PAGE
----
B18. Pelvic organ prolapse; therapy

Nonsurgical treatment

Nonsurgical treatment usually involves pessaries, local hormone support, and pelvic floor exercises.

Pessaries can be used as first line therapy. These are ring-shaped plastic devices which are inserted into the vagina which support the uterus. They can also be in the shape of a donut, cube, or Gellhorn, which are space-filling and prevent prolapse. Pessaries are kept in the whole day and removed during the night. They are effective in treating the symptoms.

Pelvic floor exercise is important to strengthen the pelvic floor. It can be augmented with the use of vaginal cones, which provide weight resistance.

Surgical treatment

If nonsurgical treatment is insufficient, surgery may be performed. Many types of surgeries may be used, depending on the affected zone:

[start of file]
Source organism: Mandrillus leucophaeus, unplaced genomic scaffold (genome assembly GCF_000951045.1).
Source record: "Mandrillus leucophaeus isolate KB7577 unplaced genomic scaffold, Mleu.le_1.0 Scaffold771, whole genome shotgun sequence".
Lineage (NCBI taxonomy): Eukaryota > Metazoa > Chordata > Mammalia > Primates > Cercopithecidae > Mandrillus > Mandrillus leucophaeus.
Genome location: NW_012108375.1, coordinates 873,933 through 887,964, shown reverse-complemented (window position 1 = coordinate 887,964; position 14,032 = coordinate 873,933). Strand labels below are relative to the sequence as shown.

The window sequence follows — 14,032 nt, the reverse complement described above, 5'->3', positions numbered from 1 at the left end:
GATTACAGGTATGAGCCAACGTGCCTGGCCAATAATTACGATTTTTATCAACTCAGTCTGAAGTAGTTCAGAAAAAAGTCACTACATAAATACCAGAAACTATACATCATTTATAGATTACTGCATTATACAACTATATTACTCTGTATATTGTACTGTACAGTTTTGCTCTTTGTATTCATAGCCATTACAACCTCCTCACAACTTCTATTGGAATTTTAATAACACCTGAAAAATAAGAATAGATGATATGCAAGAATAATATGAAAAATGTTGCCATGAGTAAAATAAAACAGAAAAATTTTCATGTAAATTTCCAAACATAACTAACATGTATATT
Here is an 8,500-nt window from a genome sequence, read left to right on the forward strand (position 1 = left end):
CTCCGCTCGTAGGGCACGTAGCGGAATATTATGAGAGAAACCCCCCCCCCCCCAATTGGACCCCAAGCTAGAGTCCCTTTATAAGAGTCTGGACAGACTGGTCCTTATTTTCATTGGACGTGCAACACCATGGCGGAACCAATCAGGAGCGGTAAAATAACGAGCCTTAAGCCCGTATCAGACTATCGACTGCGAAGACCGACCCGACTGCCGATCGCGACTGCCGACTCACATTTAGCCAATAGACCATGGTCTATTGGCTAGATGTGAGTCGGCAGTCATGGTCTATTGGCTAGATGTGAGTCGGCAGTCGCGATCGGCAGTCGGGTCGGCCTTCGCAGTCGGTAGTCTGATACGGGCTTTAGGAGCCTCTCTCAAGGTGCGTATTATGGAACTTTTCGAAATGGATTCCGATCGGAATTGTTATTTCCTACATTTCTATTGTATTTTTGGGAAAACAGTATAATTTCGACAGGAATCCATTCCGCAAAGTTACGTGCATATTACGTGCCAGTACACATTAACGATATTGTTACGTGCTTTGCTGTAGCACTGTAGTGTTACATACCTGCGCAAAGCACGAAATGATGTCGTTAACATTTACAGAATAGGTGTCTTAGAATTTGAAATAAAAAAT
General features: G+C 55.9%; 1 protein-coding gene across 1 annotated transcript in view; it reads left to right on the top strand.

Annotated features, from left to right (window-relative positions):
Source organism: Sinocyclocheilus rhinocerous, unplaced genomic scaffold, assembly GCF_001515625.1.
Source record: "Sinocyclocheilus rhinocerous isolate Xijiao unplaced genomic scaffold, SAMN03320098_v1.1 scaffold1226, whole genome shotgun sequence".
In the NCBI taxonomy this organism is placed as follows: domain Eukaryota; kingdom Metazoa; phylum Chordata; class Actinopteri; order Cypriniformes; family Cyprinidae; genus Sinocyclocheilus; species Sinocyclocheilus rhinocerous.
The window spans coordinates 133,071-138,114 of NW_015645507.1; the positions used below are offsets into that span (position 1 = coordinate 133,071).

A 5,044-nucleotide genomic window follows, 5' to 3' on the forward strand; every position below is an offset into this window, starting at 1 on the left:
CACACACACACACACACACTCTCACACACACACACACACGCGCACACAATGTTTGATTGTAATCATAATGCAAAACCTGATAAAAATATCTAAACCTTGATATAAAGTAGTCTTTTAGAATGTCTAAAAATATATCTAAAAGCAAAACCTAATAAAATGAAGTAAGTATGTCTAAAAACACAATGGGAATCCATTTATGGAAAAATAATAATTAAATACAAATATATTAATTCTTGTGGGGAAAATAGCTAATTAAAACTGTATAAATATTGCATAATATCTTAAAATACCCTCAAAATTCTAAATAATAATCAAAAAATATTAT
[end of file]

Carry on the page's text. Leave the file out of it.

• Anterior compartment prolapse (urethrocoele)
    • Either Marshall Marchetti Krantz (MMK) bladder suspension procedure or Burch bladder suspension procedure
    • Sutures are attached between the anterior vaginal wall and the Cooper ligament
  • Middle compartment prolapse (cystocoele)
    • Paravaginal repair – for traction cystocoeles
      • The lost anchorage to the ATFP ligament is reunited with stitches
    • Anterior colporrhaphy or graft placement – for pulsion cystocoeles
      • Suturing or graft placement of the pubocervical fascia
  • Posterior compartment prolapse
    • Level III defect (enterocoele, perineal deficiency) – promontofixation (sacrospinous hysteropexy or sacrocoplopexy)
      • Surgical mesh is attached to the front and back walls of the vagina and then to the sacral promontory
    • Rectocoele – posterior colporrhaphy

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B17. Pelvic organ prolapse; symptoms and diagnosis

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B19. Urinary incontinence and treatment

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